Continuing the sports theme of this weekend, the wife treated me to my first ever NHL game tonight. And by fluke, it just happened to be a clash between two of the better teams in the NHL, the Ducks and Red Wings.
I won't labor you with the details (Dominic Hasek was surprisingly mediocre, etc.). Hockey is an extraordinarily fun sport to watch in person. NHL players are fast--really fast--and it seems they can do anything with a stick and puck. The game had numerous "wow" moments, and even kept my non-sports inclined wife in rapt attention (and the Ducks won, which was tons of fun for everyone except the poor, drunk Detroit fans seated next to me).
All the same, it was the first time at a professional sporting event that it seemed slavish adherence to corporate sponsors and entertainment actually disrupted the flow and performance of the game. It killed the energy in the building every time they stopped the action to take a "tv timeout." Absolutely destroyed it. The players stood by the bench chatting, while rather lame attempts to keep the crowd engaged ensued.
Baseball and football, of course, have no need to stop play in such a fashion to feed the advertising gods. Hockey, which has struggled since the 2004 lockout, has adopted the NBA's strategy of stopping play for TV dollars. Yet I couldn't help but wonder whether the strategy is wrongheaded in their situation. Hockey is not going to ever have the draw in the United States of the other major sports. It currently has no Gretzky's, no Lemiuex's, no Bobby Orr's to carry it forward. So why not take an unconventional strategy rather than following corporate sport status quo and make the in-game experience as pure as possible, as free from corporate presence as possible? After all, they apparently have more ticket buying fans than the other three leagues.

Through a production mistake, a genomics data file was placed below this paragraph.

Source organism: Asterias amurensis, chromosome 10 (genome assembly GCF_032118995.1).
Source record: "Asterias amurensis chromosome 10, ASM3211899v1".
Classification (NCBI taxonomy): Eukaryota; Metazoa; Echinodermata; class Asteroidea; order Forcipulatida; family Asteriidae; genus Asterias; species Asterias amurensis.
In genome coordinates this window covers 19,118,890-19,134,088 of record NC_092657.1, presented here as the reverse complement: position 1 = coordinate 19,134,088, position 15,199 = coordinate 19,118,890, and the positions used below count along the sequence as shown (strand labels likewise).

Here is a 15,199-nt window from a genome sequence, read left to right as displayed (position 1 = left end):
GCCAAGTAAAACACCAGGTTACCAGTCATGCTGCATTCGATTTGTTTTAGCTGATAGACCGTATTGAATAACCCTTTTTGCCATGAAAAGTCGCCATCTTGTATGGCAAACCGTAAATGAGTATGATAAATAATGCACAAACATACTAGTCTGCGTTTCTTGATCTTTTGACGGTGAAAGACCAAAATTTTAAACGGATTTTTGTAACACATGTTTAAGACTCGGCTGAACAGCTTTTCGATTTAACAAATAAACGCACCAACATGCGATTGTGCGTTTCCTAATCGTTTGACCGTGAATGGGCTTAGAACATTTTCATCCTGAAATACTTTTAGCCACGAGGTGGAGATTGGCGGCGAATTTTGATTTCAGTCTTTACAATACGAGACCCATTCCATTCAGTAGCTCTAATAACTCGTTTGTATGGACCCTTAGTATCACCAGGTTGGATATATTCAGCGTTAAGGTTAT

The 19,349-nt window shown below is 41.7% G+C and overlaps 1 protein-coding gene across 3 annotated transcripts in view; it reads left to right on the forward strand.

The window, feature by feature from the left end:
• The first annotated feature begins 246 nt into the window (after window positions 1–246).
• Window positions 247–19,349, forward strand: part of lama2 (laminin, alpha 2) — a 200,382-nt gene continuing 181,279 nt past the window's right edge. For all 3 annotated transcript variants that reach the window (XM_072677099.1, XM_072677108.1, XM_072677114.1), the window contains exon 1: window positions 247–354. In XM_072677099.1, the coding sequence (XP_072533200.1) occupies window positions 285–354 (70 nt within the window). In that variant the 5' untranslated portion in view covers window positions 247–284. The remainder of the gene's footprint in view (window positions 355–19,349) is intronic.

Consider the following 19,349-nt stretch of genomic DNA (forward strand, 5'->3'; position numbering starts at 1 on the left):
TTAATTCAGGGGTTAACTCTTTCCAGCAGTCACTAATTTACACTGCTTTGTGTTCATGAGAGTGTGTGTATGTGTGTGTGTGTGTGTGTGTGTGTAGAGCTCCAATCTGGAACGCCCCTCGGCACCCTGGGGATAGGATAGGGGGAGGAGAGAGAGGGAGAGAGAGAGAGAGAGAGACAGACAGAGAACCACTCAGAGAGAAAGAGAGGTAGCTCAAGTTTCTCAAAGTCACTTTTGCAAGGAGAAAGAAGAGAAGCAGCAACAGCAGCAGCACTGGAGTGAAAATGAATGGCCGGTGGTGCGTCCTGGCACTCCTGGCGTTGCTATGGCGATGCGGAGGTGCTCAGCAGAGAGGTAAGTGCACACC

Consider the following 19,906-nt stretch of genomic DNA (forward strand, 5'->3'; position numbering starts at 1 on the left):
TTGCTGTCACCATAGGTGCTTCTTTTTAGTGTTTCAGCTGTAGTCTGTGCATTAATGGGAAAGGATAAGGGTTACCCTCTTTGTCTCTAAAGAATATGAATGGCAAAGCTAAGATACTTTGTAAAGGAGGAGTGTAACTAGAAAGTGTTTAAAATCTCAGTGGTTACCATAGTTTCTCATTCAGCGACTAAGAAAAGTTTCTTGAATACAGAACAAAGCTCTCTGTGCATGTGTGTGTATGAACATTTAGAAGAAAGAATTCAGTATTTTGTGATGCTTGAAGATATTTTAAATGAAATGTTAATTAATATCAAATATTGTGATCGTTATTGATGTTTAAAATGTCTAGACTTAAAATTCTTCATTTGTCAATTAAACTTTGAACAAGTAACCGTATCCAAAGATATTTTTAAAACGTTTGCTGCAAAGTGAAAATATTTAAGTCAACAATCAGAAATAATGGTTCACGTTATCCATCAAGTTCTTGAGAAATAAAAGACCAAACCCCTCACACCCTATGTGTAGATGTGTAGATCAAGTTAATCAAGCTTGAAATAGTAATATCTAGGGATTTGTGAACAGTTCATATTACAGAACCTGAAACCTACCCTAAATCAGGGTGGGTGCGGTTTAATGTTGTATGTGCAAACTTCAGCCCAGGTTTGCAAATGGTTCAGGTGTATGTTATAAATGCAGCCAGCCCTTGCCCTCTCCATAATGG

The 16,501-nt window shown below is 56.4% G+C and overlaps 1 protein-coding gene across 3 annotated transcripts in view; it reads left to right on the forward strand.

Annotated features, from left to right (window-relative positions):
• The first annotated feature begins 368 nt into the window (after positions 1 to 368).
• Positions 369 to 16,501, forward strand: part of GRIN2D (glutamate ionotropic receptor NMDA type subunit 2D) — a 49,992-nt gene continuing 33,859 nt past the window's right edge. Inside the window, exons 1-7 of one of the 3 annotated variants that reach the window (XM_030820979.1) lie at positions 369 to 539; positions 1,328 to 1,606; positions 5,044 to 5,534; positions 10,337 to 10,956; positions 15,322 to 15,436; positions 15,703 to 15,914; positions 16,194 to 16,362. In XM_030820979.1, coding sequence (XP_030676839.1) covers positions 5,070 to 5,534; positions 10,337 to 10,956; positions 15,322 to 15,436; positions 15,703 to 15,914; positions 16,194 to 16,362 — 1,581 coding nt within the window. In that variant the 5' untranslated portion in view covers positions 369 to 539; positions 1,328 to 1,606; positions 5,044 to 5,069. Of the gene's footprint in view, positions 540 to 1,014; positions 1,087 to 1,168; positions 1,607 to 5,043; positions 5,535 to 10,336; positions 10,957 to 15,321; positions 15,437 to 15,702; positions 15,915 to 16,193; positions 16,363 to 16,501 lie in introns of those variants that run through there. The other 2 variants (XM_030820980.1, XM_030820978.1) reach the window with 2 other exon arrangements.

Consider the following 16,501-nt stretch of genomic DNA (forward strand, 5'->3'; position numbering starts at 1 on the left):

It's radical, yes. But there are other ways of making money on tv besides commericals, I think, and no doubt the brilliant people at the NHL could find them. And presenting the sport in its purest form would increase its draw to all those ticketholders. Why not try? They may earn more impressed customers like this one!
Matthew Lee Anderson is an Associate Professor of Ethics and Theology in Baylor University's Honors College. He has a D.Phil. in Christian Ethics from Oxford University, and is a Perpetual Member of Biola University's Torrey Honors College. In 2005, he founded Mere Orthodoxy.